See was distraught in his chair. He could not believe that he had blown that shot. But at this stage the pockets become thimbles. He had to recompose himself if he was to win. Things began to deteriorate even more when he missed the 8 ball. But Akakariyama, who should have been out easily, scratched on the 9 ball and conceded the victory to Huidji See.

The second semi-final match found Jianbo Fu facing Carlo Biado. Biado seemed to be off to a fine start when he ran down to the 10 ball but he hung it in the corner to gift Fu with the first bead. Fu also took the next rack but then missed a 2 ball into the side in the third rack to bring Biado up to shoot. Biado made two tough bank shots to complete the rack and get on the board at 2-1. Neither player appeared comfortable at the table. They were missing shots that earlier in the week had been automatic for them. Their arms were clumsy from the tension. Both of them knew that the first one to get in stroke would take the win and so they concentrated on not giving up opportunities instead of on destroying racks. Fu capitalized on a missed 6 ball by Biado to claim his third rack and lead 3-1. It got uglier as both players became plagued with doubt and the balls refused to fall for either of them. The next rack was a miss-fest claimed by Fu to lead 4-1. Another missed shot on the 8 ball by Biado gave the next rack to Fu as well. Neither player was actually winning racks. They were losing them to one another.

When Fu took the next rack the world became a very dark place for Carlo Biado. He needed to win eight racks while holding Fu to only two. And Fu was beginning to get comfortable at the table. The lead he enjoyed was oiling his arm. Fu took the next rack to lead 7-1 and Biado looked as if he knew his run was done. Fu got to the hill very shortly afterward. Biado got to the table early in the next rack and took it. The Filipino crowd got new life and tried to inspire their last great hope. Trailing 8-2 a victory would require a lot more than hope.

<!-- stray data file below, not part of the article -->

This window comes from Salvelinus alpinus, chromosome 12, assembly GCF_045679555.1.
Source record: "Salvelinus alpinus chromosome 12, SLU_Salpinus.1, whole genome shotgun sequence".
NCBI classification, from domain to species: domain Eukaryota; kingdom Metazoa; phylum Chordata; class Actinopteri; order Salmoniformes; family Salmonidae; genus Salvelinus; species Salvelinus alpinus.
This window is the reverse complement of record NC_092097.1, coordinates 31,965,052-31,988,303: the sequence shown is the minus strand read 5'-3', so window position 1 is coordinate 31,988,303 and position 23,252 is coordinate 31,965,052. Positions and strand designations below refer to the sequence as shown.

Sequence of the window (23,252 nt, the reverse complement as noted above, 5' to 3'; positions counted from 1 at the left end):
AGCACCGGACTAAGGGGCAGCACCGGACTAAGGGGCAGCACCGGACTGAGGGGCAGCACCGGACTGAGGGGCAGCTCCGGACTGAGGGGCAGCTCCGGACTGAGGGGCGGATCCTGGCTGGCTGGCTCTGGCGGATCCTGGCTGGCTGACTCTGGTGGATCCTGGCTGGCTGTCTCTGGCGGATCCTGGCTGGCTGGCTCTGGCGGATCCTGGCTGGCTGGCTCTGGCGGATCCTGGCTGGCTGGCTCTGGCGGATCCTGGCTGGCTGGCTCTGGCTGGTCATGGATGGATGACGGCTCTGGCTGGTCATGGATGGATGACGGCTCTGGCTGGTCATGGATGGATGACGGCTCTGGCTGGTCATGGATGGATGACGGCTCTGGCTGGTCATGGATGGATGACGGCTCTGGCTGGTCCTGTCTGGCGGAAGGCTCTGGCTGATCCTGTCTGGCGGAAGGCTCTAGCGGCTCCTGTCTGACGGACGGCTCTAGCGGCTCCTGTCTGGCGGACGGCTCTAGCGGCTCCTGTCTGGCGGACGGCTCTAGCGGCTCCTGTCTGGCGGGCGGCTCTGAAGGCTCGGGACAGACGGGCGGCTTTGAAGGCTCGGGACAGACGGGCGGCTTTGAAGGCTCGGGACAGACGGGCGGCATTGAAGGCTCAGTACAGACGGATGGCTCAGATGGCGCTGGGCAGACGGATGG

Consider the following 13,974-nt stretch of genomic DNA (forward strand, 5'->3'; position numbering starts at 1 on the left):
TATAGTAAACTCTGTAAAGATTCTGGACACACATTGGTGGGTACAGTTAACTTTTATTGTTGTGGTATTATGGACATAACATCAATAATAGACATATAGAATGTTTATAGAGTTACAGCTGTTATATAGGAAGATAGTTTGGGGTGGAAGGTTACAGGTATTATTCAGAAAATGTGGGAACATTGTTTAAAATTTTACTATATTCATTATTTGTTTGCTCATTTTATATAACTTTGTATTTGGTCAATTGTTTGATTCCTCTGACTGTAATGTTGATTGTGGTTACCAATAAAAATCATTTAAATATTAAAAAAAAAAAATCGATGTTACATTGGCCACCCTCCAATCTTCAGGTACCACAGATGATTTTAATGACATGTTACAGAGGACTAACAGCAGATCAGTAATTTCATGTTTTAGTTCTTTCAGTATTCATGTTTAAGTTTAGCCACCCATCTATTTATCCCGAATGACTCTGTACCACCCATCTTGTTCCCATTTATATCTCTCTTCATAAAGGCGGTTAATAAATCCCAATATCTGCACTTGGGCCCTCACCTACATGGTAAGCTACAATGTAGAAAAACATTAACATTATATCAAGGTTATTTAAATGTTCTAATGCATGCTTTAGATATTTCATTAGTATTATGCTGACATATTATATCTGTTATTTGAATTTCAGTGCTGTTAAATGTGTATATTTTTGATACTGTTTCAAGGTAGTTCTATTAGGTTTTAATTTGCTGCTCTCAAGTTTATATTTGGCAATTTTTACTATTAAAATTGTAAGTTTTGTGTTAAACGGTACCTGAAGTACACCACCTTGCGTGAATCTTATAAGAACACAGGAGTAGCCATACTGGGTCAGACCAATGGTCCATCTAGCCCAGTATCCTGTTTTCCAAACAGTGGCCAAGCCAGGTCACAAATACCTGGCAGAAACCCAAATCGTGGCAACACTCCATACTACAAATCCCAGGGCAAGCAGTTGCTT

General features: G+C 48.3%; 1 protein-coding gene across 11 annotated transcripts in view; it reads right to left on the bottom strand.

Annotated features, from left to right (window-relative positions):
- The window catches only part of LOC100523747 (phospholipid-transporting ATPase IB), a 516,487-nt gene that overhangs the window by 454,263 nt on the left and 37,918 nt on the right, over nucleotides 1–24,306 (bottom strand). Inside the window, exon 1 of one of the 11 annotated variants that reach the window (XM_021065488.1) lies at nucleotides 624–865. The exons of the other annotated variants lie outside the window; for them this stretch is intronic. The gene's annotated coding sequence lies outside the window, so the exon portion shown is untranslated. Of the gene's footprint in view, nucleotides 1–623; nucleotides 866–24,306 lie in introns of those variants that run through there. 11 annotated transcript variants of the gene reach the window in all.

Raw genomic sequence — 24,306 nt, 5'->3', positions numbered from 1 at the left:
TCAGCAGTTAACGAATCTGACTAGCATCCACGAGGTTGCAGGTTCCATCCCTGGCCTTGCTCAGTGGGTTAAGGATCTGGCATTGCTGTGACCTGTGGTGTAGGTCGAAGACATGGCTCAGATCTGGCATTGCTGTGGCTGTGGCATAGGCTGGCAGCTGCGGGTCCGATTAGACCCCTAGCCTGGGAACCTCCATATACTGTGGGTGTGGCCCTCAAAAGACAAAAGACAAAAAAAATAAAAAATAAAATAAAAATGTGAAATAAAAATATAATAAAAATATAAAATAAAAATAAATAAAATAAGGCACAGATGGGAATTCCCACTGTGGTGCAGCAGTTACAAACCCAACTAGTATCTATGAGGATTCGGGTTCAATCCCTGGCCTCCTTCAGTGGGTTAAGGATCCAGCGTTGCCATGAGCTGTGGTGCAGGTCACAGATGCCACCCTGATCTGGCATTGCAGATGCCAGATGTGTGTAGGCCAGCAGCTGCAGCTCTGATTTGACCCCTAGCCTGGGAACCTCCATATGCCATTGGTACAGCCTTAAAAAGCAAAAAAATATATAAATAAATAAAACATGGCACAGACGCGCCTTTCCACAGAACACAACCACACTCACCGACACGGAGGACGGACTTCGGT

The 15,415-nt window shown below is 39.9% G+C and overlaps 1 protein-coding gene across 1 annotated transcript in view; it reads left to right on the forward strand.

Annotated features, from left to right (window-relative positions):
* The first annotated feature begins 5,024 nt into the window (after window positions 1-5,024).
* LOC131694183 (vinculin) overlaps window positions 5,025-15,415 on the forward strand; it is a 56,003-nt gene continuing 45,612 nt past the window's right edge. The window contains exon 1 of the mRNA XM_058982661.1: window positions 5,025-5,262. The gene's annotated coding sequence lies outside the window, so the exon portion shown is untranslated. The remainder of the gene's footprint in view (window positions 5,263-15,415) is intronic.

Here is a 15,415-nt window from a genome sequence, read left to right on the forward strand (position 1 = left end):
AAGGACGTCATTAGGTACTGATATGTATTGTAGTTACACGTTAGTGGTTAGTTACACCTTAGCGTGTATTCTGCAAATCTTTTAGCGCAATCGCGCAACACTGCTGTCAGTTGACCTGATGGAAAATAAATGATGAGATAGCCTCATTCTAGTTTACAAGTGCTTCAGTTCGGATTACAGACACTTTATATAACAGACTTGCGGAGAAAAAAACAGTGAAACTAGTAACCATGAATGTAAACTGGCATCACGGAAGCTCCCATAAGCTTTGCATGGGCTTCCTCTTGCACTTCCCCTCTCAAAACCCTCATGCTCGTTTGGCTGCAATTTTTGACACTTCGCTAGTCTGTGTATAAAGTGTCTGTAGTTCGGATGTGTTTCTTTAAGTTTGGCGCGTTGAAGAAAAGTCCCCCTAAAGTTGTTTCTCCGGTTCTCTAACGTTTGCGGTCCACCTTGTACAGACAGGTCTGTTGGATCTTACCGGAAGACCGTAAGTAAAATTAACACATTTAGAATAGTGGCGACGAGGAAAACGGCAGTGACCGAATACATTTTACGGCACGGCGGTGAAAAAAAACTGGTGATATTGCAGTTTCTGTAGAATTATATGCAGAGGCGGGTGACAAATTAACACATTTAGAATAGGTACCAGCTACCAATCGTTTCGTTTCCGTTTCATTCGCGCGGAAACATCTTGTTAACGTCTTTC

Fu fouled on the two ball in the next rack and gave ball-in-hand to Biado. Everything on the table was open and with a pocket available. With nothing to lose Biado free-stroked through the balls to take another rack. And then another. Now Biado was really beginning to loosen up and Fu twitched in his chair. At 8-4 the mountain was not near so tall as it had been only 20 minutes earlier. Biado made a ball on the next break and the table looked beatable. His normal pace had returned now and he moved confidently around the table. Fu never got out of his chair as the score line moved to 8-5. But the wheels fell off on the five ball in the next rack as Biado snookered himself and his kick left an open shot and table. Fu's arm, however, had grown cold in that chair and he missed a straight 6 ball to turn the table back over to Biado. Biado could not see all of the ball and called a bank that was a two-way shot. When he missed the bank the only option to Fu was a safe which he played well, leaving distance and a half-ball blocker for Biado to overcome. Biado kicked into the ball but scratched and Fu had a very easy layout to complete for his seat in the finals. When the 10 ball fell the crowd applauded politely but their hearts were sinking from the disappointment.